Big cat 'discovery' in UK could inspire trophy hunter killings, expert fears
DNA evidence has indicated a leopard species may be present in the UK.
A big cat expert fears trophy hunters could be lured to the UK after new DNA evidence indicated the large animals might be roaming parts of the country.
Frank Tunbridge, 74, who has studied big cats for over six decades, said they had probably been in the UK for 40 years but he was now concerned for their safety.
He added the latest findings could also put pressure on authorities to cull the animals due to public fear.
Documentary filmmakers claimed last week they had received a 99% DNA match on a hair sample found on a fence in Gloucestershire to the leopard species Panthera Pardus.
Tunbridge, from Podsmead, Gloucestershire, said: "The DNA confirmation is a double-edged sword. On the one hand, I think more people will come forward with really good images now it's been verified.
"But I also fear that there we will suddenly get bounty hunters most probably coming out of the woodwork shooting them.
"With trophy hunters, they won't just want a blurry photo. They'll want something more realistic to show their friends."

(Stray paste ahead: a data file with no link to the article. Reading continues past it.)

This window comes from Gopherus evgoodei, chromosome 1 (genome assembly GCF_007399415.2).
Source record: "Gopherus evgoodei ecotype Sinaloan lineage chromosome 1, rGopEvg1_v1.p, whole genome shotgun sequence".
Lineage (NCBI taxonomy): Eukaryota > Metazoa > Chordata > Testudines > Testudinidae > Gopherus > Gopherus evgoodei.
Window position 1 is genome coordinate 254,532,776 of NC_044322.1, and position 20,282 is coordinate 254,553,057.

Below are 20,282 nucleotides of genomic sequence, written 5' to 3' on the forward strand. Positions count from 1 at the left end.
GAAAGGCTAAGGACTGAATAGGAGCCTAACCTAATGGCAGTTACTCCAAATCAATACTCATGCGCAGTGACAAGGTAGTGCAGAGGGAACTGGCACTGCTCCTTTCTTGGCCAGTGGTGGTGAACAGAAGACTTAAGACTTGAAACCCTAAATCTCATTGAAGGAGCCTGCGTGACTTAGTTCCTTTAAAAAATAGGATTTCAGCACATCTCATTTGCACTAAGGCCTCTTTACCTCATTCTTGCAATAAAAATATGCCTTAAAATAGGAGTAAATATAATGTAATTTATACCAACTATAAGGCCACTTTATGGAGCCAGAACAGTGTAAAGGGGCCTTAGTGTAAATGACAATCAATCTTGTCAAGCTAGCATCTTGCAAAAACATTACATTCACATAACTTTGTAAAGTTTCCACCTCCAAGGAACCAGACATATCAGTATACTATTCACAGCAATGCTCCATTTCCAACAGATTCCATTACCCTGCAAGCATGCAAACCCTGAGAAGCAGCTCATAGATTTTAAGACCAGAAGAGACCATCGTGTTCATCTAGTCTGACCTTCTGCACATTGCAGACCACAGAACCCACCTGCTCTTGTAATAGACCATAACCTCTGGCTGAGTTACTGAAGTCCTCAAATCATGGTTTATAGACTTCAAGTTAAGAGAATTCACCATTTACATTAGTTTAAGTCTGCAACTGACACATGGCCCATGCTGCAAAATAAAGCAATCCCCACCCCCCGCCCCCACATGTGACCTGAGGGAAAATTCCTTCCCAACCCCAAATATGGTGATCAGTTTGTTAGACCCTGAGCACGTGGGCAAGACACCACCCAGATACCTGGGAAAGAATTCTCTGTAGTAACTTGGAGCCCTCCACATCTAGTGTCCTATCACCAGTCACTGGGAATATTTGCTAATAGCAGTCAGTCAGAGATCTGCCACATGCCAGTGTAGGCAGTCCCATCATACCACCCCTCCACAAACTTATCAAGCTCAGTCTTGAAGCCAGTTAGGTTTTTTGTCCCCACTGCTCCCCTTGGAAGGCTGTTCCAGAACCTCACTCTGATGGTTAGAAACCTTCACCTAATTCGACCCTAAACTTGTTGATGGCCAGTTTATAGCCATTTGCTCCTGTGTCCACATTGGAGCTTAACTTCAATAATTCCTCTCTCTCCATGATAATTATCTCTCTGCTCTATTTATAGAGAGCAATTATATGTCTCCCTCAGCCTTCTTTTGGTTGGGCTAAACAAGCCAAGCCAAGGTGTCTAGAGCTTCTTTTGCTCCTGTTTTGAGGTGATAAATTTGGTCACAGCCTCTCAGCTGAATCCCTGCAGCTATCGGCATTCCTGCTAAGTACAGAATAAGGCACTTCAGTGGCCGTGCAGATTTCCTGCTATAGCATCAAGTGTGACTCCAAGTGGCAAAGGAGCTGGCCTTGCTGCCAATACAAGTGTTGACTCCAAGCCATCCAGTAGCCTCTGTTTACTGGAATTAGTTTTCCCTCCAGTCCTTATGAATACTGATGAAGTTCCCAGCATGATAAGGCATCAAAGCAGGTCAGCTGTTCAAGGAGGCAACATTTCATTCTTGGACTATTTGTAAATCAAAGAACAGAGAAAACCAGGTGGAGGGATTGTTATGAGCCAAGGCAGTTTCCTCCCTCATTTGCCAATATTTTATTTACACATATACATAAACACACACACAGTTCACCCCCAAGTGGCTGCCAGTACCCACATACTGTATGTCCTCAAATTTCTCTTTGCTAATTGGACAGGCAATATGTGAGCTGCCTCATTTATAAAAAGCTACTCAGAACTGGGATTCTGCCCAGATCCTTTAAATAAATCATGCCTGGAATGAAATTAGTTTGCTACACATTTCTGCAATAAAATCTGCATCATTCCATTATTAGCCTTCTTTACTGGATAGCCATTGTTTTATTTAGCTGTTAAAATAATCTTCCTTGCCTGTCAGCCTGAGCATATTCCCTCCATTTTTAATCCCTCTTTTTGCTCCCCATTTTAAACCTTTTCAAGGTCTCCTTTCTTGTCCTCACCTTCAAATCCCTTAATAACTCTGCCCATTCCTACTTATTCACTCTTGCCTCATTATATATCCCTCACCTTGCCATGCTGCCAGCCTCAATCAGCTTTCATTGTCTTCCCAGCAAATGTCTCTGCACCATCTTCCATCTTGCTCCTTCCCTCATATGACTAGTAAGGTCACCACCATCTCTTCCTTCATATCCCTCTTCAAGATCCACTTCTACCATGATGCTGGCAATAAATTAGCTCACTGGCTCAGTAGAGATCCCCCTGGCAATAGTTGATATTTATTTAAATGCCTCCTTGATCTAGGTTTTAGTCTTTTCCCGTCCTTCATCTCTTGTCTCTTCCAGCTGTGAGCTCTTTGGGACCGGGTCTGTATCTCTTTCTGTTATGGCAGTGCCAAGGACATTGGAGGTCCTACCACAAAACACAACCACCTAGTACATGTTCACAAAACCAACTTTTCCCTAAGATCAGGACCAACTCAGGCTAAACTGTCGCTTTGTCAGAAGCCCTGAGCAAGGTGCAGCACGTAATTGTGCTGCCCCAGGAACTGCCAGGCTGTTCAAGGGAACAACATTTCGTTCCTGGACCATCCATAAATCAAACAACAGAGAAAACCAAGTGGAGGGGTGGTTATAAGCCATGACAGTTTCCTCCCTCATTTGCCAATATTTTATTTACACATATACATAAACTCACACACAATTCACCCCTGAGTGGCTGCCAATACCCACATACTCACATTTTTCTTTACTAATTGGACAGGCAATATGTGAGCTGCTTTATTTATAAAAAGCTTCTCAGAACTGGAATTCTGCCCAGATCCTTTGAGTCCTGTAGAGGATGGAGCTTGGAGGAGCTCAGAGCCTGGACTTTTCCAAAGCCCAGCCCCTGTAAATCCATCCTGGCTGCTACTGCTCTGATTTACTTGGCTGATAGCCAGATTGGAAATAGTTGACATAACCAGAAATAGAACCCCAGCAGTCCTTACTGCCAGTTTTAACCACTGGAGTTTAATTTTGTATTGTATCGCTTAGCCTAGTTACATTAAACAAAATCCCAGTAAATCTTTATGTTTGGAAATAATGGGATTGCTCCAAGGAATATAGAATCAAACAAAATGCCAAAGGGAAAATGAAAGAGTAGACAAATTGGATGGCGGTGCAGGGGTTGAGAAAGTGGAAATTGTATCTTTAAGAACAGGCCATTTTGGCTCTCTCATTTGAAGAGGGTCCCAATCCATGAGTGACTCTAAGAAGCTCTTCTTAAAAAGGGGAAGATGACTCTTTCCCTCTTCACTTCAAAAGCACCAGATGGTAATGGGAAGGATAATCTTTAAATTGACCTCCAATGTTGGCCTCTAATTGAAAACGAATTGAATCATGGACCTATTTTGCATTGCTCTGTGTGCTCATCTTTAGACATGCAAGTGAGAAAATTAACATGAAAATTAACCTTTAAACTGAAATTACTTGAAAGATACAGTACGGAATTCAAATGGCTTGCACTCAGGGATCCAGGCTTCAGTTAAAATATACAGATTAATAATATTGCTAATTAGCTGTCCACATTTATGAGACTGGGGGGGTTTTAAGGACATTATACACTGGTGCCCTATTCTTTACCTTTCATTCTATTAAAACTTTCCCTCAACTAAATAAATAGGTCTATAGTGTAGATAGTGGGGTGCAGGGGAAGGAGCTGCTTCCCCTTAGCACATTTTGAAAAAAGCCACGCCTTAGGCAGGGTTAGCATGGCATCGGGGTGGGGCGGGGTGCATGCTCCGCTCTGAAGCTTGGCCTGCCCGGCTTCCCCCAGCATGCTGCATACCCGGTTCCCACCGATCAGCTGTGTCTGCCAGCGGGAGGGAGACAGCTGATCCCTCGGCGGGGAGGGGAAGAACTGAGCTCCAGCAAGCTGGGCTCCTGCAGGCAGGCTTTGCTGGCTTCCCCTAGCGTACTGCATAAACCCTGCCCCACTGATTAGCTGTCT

Tunbridge, who runs a big cat sighting hotline, is also concerned that panic from the public will force authorities to step in and disturb the animals.
He receives on average of three calls reporting big cat sightings a month but is confident they are not dangerous to the British public.
He added: "Unfortunately, if the police realise there's something potentially dangerous out there they'll have to have a contingency plan - even though the big cats never hurt anyone."
The findings have come to light as part of filming for Dragonfly Films' upcoming documentary, Panthera Britannia Declassified, which investigates claims of big cat sightings in Britain.
Dragonfly's Matthew Everett started investigating after receiving a second report from a Gloucestershire farmer that one of his lambs had been attacked.
A forensic laboratory, which wanted to remain anonymous, took on the species identification task and used mitochondrial DNA analysis to ascertain a 99% match to a big cat species.
It has been suggested big cats, among other exotic animals, were released into the wild in Britain following the Dangerous Wild Animals Act 1976.
This act ensured that if individuals kept dangerous wild animals, they did so in a way that posed no risk to the public and safeguarded the animals' welfare.